Finance and Economics Discussion Series , Paper 2017-120

Working Paper
The Economic Effects of Firm-Level Uncertainty: Evidence Using Subjective Expectations

This paper uses over two decades of Italian survey data on business managers' expectations to measure subjective firm-level uncertainty and quantify its economic effects. We document that firm-level uncertainty persists for a few years and varies across firms' demographic characteristics. Uncertainty induces long-lasting economic effects over a broad array of real and financial variables. The source of uncertainty matters with firms responding only to downside uncertainty, that is, uncertainty about future adverse outcomes. Economy-wide uncertainty, constructed aggregating firm-level ...
International Finance Discussion Papers , Paper 1320

Working Paper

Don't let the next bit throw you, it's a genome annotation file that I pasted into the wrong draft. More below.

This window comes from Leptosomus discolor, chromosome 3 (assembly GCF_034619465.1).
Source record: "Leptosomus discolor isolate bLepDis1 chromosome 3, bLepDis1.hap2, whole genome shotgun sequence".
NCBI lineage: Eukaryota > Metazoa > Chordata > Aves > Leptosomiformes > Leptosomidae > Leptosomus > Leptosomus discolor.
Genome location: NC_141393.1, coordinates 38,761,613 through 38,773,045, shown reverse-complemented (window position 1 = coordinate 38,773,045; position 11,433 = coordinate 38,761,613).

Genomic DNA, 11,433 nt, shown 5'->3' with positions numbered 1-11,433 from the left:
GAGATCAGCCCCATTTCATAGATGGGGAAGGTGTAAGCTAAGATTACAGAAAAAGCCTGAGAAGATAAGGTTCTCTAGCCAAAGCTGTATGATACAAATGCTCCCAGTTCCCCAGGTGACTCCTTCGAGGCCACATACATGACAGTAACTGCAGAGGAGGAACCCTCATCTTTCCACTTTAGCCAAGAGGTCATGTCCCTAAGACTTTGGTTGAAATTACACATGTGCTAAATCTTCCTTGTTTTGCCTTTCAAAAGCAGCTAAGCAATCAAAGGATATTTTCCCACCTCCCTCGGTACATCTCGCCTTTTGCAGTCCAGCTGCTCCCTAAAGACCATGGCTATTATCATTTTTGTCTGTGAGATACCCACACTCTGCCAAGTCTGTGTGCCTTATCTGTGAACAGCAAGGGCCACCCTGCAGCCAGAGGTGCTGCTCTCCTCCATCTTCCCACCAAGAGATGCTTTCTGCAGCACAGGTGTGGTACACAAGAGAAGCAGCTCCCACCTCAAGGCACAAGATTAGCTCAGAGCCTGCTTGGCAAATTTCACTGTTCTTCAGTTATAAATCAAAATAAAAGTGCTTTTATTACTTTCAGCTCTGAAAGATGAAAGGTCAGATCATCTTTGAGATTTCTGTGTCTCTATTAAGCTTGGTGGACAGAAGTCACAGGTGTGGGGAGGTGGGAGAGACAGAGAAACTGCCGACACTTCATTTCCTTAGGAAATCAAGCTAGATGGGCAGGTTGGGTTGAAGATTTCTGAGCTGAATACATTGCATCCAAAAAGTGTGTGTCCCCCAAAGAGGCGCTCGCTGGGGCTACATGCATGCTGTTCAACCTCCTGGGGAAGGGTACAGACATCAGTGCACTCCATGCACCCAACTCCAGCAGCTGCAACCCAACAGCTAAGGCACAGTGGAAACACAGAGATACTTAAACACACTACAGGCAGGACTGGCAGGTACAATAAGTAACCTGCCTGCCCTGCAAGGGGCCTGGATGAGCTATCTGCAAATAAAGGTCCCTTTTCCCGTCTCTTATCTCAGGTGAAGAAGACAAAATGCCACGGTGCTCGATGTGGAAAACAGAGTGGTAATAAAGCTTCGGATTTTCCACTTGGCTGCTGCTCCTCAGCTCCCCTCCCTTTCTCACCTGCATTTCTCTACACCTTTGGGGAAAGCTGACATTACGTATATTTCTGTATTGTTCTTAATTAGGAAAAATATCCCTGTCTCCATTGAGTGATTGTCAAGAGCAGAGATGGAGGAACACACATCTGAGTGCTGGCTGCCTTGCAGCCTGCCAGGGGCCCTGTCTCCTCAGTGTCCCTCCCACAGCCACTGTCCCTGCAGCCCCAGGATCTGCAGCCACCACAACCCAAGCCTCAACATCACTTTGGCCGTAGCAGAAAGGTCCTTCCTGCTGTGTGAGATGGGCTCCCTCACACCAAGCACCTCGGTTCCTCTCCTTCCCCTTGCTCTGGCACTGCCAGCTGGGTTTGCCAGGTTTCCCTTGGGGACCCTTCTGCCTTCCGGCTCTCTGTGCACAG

IPOs and Corporate Taxes

How does going public affect firms’ tax obligations and tax planning? Using a panel of U.S. corporate tax return data from 1994 to 2018, we compare tax payments for firms that completed an IPO with those that filed for an IPO but later withdrew and remained private. We find that in the years immediately following IPO completion, firms have a higher probability of paying taxes and pay more U.S. tax. The effects occur regardless of tax status in the pre-IPO period and are not explained by statutory limitations imposed on the use of pre-IPO losses. Higher income reported for financial ...
Finance and Economics Discussion Series , Paper 2021-058

Working Paper
Computerizing Households and the Role of Investment-Specific Productivity in Business Cycles

Advancements in computer technology have reshaped not only business operations but also household consumption. We estimate a business-cycle model disaggregating consumer IT and non-IT durable goods from the capital stock. We find that shocks to the supply of IT durables account for more than half of the variation in house- holds' real expenditure on IT durables. Furthermore, investment-specific productivity shocks drove nearly half of the rapid growth in household durable expenditures during the 2000s. Nonetheless, they have small influence over output dynamics, because unlike business ...
International Finance Discussion Papers , Paper 1292